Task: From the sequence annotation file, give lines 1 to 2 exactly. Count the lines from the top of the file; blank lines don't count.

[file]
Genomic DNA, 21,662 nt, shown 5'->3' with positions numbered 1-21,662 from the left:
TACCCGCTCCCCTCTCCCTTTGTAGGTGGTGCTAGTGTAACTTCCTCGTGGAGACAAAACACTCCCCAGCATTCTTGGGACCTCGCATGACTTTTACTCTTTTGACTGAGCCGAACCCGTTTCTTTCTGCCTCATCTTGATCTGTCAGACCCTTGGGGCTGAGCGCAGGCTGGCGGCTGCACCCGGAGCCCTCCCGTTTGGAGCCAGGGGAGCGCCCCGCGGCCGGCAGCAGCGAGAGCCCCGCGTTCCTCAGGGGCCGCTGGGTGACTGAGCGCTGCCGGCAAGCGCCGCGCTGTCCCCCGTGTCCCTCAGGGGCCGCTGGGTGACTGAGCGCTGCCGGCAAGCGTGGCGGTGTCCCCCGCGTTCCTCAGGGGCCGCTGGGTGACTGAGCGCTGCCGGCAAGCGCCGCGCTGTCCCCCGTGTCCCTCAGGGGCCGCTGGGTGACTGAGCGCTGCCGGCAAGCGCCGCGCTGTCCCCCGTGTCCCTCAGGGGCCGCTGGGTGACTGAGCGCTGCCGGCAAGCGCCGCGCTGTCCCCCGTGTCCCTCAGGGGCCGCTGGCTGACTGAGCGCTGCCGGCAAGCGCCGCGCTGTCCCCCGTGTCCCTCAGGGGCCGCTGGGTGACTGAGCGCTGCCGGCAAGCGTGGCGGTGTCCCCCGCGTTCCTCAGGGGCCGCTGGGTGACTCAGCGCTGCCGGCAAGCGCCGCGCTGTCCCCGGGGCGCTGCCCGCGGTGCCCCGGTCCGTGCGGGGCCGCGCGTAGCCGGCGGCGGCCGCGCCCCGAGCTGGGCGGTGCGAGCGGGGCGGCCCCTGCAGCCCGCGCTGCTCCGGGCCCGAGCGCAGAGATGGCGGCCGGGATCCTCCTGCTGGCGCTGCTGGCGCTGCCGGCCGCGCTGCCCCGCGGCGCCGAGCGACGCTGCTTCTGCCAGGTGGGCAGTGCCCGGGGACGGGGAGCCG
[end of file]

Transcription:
Genomic DNA, 21,662 nt, shown 5'->3' with positions numbered 1-21,662 from the left:
TACCCGCTCCCCTCTCCCTTTGTAGGTGGTGCTAGTGTAACTTCCTCGTGGAGACAAAACACTCCCCAGCATTCTTGGGACCTCGCATGACTTTTACTCTTTTGACTGAGCCGAACCCGTTTCTTTCTGCCTCATCTTGATCTGTCAGACCCTTGGGGCTGAGCGCAGGCTGGCGGCTGCACCCGGAGCCCTCCCGTTTGGAGCCAGGGGAGCGCCCCGCGGCCGGCAGCAGCGAGAGCCCCGCGTTCCTCAGGGGCCGCTGGGTGACTGAGCGCTGCCGGCAAGCGCCGCGCTGTCCCCCGTGTCCCTCAGGGGCCGCTGGGTGACTGAGCGCTGCCGGCAAGCGTGGCGGTGTCCCCCGCGTTCCTCAGGGGCCGCTGGGTGACTGAGCGCTGCCGGCAAGCGCCGCGCTGTCCCCCGTGTCCCTCAGGGGCCGCTGGGTGACTGAGCGCTGCCGGCAAGCGCCGCGCTGTCCCCCGTGTCCCTCAGGGGCCGCTGGGTGACTGAGCGCTGCCGGCAAGCGCCGCGCTGTCCCCCGTGTCCCTCAGGGGCCGCTGGCTGACTGAGCGCTGCCGGCAAGCGCCGCGCTGTCCCCCGTGTCCCTCAGGGGCCGCTGGGTGACTGAGCGCTGCCGGCAAGCGTGGCGGTGTCCCCCGCGTTCCTCAGGGGCCGCTGGGTGACTCAGCGCTGCCGGCAAGCGCCGCGCTGTCCCCGGGGCGCTGCCCGCGGTGCCCCGGTCCGTGCGGGGCCGCGCGTAGCCGGCGGCGGCCGCGCCCCGAGCTGGGCGGTGCGAGCGGGGCGGCCCCTGCAGCCCGCGCTGCTCCGGGCCCGAGCGCAGAGATGGCGGCCGGGATCCTCCTGCTGGCGCTGCTGGCGCTGCCGGCCGCGCTGCCCCGCGGCGCCGAGCGACGCTGCTTCTGCCAGGTGGGCAGTGCCCGGGGACGGGGAGCCG